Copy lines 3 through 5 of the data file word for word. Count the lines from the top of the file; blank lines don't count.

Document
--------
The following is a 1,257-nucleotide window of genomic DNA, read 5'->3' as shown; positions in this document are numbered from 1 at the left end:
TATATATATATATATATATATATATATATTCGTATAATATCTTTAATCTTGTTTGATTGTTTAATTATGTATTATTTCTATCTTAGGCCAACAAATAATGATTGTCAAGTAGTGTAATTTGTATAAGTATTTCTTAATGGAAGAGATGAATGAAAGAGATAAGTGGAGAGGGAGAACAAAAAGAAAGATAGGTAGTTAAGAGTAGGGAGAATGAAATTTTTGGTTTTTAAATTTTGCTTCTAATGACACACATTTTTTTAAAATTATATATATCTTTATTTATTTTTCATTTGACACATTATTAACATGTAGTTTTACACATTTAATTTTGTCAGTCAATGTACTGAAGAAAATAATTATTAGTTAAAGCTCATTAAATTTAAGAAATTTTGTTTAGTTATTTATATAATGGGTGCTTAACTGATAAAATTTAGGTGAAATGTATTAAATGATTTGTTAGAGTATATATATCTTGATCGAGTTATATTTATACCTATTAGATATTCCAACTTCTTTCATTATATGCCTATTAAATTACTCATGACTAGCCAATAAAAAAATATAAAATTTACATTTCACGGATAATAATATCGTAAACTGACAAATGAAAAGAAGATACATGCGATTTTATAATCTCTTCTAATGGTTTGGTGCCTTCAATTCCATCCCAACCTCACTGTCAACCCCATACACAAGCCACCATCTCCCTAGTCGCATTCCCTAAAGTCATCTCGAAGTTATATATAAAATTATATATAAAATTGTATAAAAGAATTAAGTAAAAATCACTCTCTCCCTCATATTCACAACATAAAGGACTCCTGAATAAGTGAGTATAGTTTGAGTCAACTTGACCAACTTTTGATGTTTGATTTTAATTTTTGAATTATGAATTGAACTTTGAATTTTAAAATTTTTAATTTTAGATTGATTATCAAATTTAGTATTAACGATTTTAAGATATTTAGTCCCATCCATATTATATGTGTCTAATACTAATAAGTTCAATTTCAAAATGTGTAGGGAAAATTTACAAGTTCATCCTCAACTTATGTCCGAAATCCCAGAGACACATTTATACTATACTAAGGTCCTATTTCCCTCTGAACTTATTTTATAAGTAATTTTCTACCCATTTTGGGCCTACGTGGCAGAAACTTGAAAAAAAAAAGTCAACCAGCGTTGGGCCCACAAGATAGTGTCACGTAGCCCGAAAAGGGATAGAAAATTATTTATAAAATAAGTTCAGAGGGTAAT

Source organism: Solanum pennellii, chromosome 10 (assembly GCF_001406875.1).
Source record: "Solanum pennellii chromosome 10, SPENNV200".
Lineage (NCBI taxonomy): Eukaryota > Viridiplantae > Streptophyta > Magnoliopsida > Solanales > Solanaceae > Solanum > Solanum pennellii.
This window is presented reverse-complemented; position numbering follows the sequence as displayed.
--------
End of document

Source organism: Solanum pennellii, chromosome 10 (assembly GCF_001406875.1).
Source record: "Solanum pennellii chromosome 10, SPENNV200".
Lineage (NCBI taxonomy): Eukaryota > Viridiplantae > Streptophyta > Magnoliopsida > Solanales > Solanaceae > Solanum > Solanum pennellii.